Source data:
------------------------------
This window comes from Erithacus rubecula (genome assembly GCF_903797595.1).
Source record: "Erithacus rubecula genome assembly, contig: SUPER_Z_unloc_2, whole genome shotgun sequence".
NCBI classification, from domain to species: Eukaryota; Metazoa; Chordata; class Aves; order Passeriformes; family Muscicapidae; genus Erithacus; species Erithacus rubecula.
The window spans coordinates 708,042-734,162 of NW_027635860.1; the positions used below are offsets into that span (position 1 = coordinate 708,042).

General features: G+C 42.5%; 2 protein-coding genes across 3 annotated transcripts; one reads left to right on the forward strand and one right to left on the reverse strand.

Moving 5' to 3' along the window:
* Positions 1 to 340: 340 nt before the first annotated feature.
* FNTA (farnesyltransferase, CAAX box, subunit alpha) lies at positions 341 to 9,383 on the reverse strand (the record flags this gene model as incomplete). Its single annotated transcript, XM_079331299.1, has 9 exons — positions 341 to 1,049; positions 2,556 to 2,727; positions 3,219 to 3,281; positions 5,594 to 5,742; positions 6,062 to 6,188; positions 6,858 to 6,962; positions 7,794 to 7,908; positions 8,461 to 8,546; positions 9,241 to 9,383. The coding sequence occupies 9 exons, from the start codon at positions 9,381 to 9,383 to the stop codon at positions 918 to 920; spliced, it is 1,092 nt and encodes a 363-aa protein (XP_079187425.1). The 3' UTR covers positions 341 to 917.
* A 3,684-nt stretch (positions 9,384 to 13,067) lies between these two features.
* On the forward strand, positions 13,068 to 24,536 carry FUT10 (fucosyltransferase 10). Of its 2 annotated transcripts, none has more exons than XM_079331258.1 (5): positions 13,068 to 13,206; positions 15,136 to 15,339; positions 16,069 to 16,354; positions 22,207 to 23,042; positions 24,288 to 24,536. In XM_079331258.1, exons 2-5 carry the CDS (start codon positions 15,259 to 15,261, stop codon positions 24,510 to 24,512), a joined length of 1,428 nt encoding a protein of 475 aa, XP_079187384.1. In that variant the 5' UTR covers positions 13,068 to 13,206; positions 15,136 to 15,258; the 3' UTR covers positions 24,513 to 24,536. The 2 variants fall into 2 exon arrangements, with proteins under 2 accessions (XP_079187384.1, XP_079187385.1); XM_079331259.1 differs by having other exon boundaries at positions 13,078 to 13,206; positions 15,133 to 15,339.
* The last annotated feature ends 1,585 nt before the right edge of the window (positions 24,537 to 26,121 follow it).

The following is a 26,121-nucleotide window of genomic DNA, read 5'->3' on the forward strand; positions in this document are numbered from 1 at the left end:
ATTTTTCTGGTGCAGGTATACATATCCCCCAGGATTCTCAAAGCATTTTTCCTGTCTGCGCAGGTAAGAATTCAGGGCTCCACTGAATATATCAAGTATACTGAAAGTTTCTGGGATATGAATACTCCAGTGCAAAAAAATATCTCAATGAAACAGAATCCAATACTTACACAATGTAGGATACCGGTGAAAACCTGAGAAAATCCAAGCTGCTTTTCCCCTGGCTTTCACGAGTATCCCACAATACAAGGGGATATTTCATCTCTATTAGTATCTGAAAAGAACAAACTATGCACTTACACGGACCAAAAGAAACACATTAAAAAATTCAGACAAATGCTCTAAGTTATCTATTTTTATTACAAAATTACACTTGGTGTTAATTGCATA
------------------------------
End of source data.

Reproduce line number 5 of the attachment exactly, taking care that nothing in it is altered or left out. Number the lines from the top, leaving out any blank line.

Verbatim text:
General features: G+C 42.5%; 2 protein-coding genes across 3 annotated transcripts; one reads left to right on the forward strand and one right to left on the reverse strand.